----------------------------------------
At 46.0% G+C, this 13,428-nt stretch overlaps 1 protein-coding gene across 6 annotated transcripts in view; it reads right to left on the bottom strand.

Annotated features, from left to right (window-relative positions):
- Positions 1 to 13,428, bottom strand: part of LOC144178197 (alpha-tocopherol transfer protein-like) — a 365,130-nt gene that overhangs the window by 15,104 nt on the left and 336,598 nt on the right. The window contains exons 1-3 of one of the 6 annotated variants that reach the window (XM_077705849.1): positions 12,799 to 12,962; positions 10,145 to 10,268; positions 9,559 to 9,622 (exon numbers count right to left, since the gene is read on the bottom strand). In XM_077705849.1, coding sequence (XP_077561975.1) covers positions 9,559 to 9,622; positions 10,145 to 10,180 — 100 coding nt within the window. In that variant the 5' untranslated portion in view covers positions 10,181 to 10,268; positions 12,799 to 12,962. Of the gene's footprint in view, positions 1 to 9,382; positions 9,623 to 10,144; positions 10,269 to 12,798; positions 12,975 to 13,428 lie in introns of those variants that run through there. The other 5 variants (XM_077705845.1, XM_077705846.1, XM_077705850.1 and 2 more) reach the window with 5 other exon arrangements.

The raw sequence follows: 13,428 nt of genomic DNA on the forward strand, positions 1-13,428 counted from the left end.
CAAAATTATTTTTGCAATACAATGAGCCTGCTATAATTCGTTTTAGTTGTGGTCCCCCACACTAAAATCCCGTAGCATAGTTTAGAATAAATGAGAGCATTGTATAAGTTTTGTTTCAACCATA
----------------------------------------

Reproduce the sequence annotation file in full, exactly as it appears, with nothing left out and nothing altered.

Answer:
At 46.0% G+C, this 13,428-nt stretch overlaps 1 protein-coding gene across 6 annotated transcripts in view; it reads right to left on the bottom strand.

Annotated features, from left to right (window-relative positions):
- Positions 1 to 13,428, bottom strand: part of LOC144178197 (alpha-tocopherol transfer protein-like) — a 365,130-nt gene that overhangs the window by 15,104 nt on the left and 336,598 nt on the right. The window contains exons 1-3 of one of the 6 annotated variants that reach the window (XM_077705849.1): positions 12,799 to 12,962; positions 10,145 to 10,268; positions 9,559 to 9,622 (exon numbers count right to left, since the gene is read on the bottom strand). In XM_077705849.1, coding sequence (XP_077561975.1) covers positions 9,559 to 9,622; positions 10,145 to 10,180 — 100 coding nt within the window. In that variant the 5' untranslated portion in view covers positions 10,181 to 10,268; positions 12,799 to 12,962. Of the gene's footprint in view, positions 1 to 9,382; positions 9,623 to 10,144; positions 10,269 to 12,798; positions 12,975 to 13,428 lie in introns of those variants that run through there. The other 5 variants (XM_077705845.1, XM_077705846.1, XM_077705850.1 and 2 more) reach the window with 5 other exon arrangements.

The raw sequence follows: 13,428 nt of genomic DNA on the forward strand, positions 1-13,428 counted from the left end.
CAAAATTATTTTTGCAATACAATGAGCCTGCTATAATTCGTTTTAGTTGTGGTCCCCCACACTAAAATCCCGTAGCATAGTTTAGAATAAATGAGAGCATTGTATAAGTTTTGTTTCAACCATA